Roads Heavily Traveled
‘Earth to Echo’ features unknowns who deserve stardom while ‘Tammy’ superstar Melissa McCarthy drives audiences away
By Carl Kozlowski 07/03/2014
There are two major movies coming out this weekend, and both are surprises for unusual reasons. One, “Earth to Echo,” features a cast of literal unknowns and appears to be a knock-off of “E.T.” and “The Goonies,” with a bit of “Super 8” thrown in at the climax.
The other, “Tammy,” is the latest comedy from female force-of-nature Melissa McCarthy and features her as a fat small-town loser who hits the road with her grandmother (played by Susan Sarandon) to escape their dead-end lives. Guess which one is the better movie?
Surprisingly, it’s “Echo,” a rousing tale of three young teenage friends who chase after mysterious signals from an alien and hope that saving the alien can also save their neighborhood from demolition. Tuck, Munch and Alex have been best friends since their early childhood days, and they try to have one last adventure together before each of their families has to move under government orders so that a highway can be built through their neighborhood. But just as they’re trying to figure out what last-ditch effort can save their homes, they start seeing mysterious maps on their cell phone screens.
Believing they are being called out to the desert 20 miles away, the kids decide to tell their parents that they’re having a last-ever sleepover party and instead ride their bikes into the great unknown. When they finally find the spot they’re led to, they find plenty of men in the distance with flashlights and wind up discovering a huge construction site lit up in the middle of the vast desert expanse.
They also find a little robot-like alien they name Echo, and soon they realize that the mystery men are government officials out to capture, examine and likely kill the creature. Thus, the heroic trio decides to make a break for it with the alien and see if they can figure out how to get him home.
This may sound like a rip-off of the aforementioned childhood-movie classics, but “Earth to Echo” manages to work due to the fresh performances of its young leads and the propulsive energy brought to the film by director Dave Green and writer Henry Gayden.
The filmmakers tell the whole story through the viewpoint of the kids’ constantly moving video cameras, which they wear even while riding bikes and running.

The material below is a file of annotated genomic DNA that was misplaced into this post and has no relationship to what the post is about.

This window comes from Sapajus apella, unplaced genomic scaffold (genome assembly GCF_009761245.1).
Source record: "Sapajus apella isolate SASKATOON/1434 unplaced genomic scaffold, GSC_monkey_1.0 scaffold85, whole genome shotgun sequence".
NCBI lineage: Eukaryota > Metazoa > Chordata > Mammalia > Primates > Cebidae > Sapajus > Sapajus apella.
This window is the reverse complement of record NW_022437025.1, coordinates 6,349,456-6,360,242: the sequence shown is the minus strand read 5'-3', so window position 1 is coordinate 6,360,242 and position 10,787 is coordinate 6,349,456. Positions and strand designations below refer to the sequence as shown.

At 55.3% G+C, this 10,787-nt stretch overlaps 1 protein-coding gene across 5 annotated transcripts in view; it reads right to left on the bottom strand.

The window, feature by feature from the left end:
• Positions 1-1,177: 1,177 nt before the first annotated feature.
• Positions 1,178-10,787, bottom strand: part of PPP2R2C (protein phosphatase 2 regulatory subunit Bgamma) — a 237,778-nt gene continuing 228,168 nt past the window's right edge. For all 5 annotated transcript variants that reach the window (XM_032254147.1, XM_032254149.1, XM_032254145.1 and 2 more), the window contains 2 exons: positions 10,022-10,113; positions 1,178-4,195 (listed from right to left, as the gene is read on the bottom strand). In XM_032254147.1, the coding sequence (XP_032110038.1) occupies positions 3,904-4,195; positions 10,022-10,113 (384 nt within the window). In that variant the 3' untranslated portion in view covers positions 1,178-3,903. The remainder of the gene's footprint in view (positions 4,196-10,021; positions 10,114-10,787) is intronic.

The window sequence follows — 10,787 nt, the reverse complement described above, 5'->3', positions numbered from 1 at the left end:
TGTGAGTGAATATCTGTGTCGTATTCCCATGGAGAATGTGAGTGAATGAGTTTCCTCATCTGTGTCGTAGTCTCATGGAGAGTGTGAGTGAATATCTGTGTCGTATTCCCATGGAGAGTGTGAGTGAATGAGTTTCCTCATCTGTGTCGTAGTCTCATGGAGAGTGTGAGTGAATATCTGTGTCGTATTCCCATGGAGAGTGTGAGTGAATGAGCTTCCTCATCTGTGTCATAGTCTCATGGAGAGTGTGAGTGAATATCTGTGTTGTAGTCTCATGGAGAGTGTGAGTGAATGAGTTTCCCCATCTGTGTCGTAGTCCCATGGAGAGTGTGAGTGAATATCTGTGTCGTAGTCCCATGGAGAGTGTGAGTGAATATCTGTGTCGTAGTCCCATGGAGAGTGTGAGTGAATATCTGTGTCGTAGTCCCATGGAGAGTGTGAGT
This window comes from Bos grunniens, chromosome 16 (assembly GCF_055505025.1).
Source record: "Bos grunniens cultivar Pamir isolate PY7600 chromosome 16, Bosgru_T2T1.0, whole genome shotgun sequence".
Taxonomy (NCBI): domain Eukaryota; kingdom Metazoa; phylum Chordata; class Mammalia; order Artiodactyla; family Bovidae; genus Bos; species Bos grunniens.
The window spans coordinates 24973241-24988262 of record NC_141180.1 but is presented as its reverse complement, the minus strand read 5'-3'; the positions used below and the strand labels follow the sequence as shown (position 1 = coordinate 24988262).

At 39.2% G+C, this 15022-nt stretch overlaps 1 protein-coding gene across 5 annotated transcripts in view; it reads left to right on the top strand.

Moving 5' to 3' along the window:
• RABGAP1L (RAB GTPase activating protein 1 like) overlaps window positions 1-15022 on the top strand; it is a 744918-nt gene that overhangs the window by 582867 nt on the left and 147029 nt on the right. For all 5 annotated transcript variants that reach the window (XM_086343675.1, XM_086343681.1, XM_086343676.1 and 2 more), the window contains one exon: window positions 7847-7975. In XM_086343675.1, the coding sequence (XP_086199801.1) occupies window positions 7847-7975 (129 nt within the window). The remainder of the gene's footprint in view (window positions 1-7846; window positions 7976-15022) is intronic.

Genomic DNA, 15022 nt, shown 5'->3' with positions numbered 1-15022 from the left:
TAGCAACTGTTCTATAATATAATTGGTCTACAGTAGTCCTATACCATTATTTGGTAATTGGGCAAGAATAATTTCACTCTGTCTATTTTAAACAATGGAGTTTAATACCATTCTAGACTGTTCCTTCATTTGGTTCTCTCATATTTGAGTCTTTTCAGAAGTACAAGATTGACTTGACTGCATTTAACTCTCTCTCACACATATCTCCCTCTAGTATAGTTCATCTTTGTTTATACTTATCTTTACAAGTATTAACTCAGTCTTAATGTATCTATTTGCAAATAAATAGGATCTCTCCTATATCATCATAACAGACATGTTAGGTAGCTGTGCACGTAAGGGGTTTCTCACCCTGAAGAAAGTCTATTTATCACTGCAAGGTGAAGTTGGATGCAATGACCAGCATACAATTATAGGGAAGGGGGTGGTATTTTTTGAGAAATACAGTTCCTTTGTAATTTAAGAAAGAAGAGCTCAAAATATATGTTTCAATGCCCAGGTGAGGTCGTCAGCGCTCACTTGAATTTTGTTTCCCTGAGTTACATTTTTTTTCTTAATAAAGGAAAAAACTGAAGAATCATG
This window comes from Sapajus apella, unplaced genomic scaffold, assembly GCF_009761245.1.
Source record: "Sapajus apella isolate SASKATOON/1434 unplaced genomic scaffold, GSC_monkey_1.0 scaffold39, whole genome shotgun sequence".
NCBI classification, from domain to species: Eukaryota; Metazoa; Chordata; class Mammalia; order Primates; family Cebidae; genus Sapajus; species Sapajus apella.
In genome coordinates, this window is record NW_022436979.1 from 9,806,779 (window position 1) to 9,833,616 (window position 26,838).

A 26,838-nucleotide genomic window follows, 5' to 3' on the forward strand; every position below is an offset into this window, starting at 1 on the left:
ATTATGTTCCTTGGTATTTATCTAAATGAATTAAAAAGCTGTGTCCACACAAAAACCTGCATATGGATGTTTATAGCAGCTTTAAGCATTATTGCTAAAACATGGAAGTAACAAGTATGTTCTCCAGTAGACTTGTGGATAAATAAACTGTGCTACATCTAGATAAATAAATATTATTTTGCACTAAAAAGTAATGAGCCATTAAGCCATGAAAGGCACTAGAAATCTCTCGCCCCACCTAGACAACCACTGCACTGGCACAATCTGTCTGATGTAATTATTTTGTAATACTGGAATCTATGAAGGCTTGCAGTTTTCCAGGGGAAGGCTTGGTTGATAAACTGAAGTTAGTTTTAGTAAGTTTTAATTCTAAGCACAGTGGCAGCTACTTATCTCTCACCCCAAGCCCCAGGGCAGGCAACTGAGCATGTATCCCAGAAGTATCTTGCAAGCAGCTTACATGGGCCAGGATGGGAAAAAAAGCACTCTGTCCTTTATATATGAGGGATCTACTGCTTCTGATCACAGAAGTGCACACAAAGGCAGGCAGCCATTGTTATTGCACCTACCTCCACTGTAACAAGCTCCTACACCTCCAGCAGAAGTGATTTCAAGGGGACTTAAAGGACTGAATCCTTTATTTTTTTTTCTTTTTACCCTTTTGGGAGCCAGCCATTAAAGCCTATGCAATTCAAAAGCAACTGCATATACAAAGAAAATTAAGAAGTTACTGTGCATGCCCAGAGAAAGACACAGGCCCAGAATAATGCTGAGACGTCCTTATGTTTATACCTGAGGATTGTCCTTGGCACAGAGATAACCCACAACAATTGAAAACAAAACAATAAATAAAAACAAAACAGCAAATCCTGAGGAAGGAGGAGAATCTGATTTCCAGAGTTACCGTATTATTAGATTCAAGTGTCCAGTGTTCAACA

The result is a constantly engaging visual sense that amps up the tension that should have both adults and kids on the edge of their seats, and is more like a kids’ version of “Close Encounters of the Third Kind” than the simply child-friendly fare the movie is being marketed as.
While “Earth to Echo” is unlikely to appeal to adults without children, its mix of tension and appealing characters should prove a winning combination for kids and families. Unfortunately, the same can’t be said for “Tammy,” a tale of dysfunctional characters whom viewers would likely wish they’d never have to encounter in real life.
The movie follows the story of a clueless and obese female loser named Tammy (Melissa McCarthy), who works in a dead-end fast-food restaurant. In one day, she ruins her car, gets fired from her job and discovers that her husband is having an affair with their next-door neighbor.
Frustrated with her life, Tammy declares she is leaving her husband and needs to borrow the car of her grandmother Pearl (Susan Sarandon), in order to leave town for a big city and start over. Pearl also wants to escape her own dead-end life and the two head off. The problem is that Pearl is a hopeless alcoholic and together Tammy and Pearl are a disaster with everyone they meet.
That is, except for when Tammy meets a sweet guy named Bobby (Mark Duplass) whose married father (Gary Cole) has a one-night stand with Pearl that is implied and discussed, rather than shown. When Tammy and Pearl are arrested, Tammy is released first and she attempts to bail out Pearl by robbing a branch of her former fast-food employer of the $1,600 they need.
Thus, as Tammy and Pearl go on the run, they wind up surrounded by her lesbian aunt Lenore (Kathy Bates) and a houseful of their lesbian friends having a party. Tammy slowly moves from friendship to true love with Bobby, prompting her to make improvements in her life.
“Tammy” sounds like more fun than it actually is, since McCarthy relied on her husband Ben Falcone to co-write with her and direct it and he has no prior feature-film credits to his name. The movie is funny in fits and starts, particularly when Tammy gets angry, as McCarthy is a master of physical comedy and showing frustration in funny fashion.
Too much of the movie drifts without enough action or emotion taking place, leaving the audience to stare at the screen. McCarthy and her costars also engage in a near-constant stream of profanity that’s intended to be funny, but becomes tiresome. Conversely, the movie’s depiction of troubled people in denial can be emotionally affecting at times, but “Tammy” also undercuts itself on that front with its jumpy attempts to mix humor and heart.
Here’s hoping that McCarthy remembers that she should find the funny first and make sure that she has a more experienced hand guiding her films in the future.